The 15-3/4" handle on the Titan Framer is made of poly-fibreglass, and is extremely durable. As I get older I'm apt to miss the occasional hit now and then; short of some minor surface abrasion, the handle is holding up very well, certainly better than a wooden handle. In the event that it breaks you can't replace the handle yourself; you'll need to ship it back to Stiletto for replacement. I've always preferred a curved handle on a framing hammer, and a straight handle for finish work. It's largely a matter of personal preference, and fortunately the Titan Framer is available with either handle.
 
The curved handle is very nicely shaped, and coupled with the lighter titanium head and rubber overmold, gives a super balanced, comfortable, solid grip. What I really like is how smoothly I can choke up on the hammer to start a nail, and then loosen my grip to let it slide down to deliver the setting blow. Plus, I think that the poly-fibreglass handle also helps to absorb some of the recoil shock.


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Titan Framer head
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Magnetic nail starter
Manufacturers have been putting magnetic nail starters on hammers for years. It isn't a feature I use a lot, but one I appreciate when holding onto a ladder or scaffolding while nailing or when I need to start a nail in a particularly hard to reach place.
 
The Mini 14 TiBone has a titanium head and handle, and a replaceable steel face. The exposed neck on the TiBone is about 4" long. As with the Titan Framer, you can select either a curved or straight handle, which is covered with the same durable rubber overmold grip. The curve on the TiBone is just a bit less pronounced than on the Titan Framer, and at 15" overall, is 2-1/2" shorter than the Titan Framer; just about the same length as my Stanley hammer. Nonetheless, the TiBone is a very comfortable hammer to swing. I particularly liked it for finish nailing when I use a shorter swing arc.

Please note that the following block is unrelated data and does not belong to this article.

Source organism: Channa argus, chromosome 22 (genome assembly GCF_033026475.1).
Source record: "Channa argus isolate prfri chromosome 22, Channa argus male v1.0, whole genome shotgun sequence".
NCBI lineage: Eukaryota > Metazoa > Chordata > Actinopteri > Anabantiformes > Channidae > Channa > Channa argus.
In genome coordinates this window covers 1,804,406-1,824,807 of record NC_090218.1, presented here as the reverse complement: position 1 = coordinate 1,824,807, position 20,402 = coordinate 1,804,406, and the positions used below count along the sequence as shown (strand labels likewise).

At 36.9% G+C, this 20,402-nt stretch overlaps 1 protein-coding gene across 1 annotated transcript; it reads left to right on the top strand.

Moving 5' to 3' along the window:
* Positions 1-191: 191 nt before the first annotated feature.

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Mini TiBone showing integrated nail puller
 
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Face is easily replaceable via bolt in the head
The replaceable face on the TiBone is a great feature as well; a chipped or worn face can be easily replaced (at a cost of under $40). You can also switch between a smooth and milled face without too much trouble. Stiletto recommends that you use Locktite Threadlocker on the holding bolt, which means you need to allow the thread locker to dry overnight before using the hammer.
 
The feature I like the most on this hammer is the side nail puller integrated into the head. A straight claw isn't as useful as a curved claw to remove nails, which is why I always carry a small cat's paw. But the side nail puller on the TiBone is really effective; all it takes is a quick upward swinging motion.
 
Regardless of the manufacturer's claims, what really counts is how a tool performs on the job. And these Stiletto hammers are just awesome. I didn't have any problems driving 8d, 10d and 12d nails home with either the Mini TiBone or the Titan Framer. What really impressed me was that I could just as easily sink nails with either of these lighter 14 oz hammers as with my 22 oz FatMax, and with appreciably less recoil. Setting 7d and 8d finish nails was insanely quick and easy. You'll find that with a lighter titanium hammer you'll swing faster, yet won't have to swing any harder to drive nails.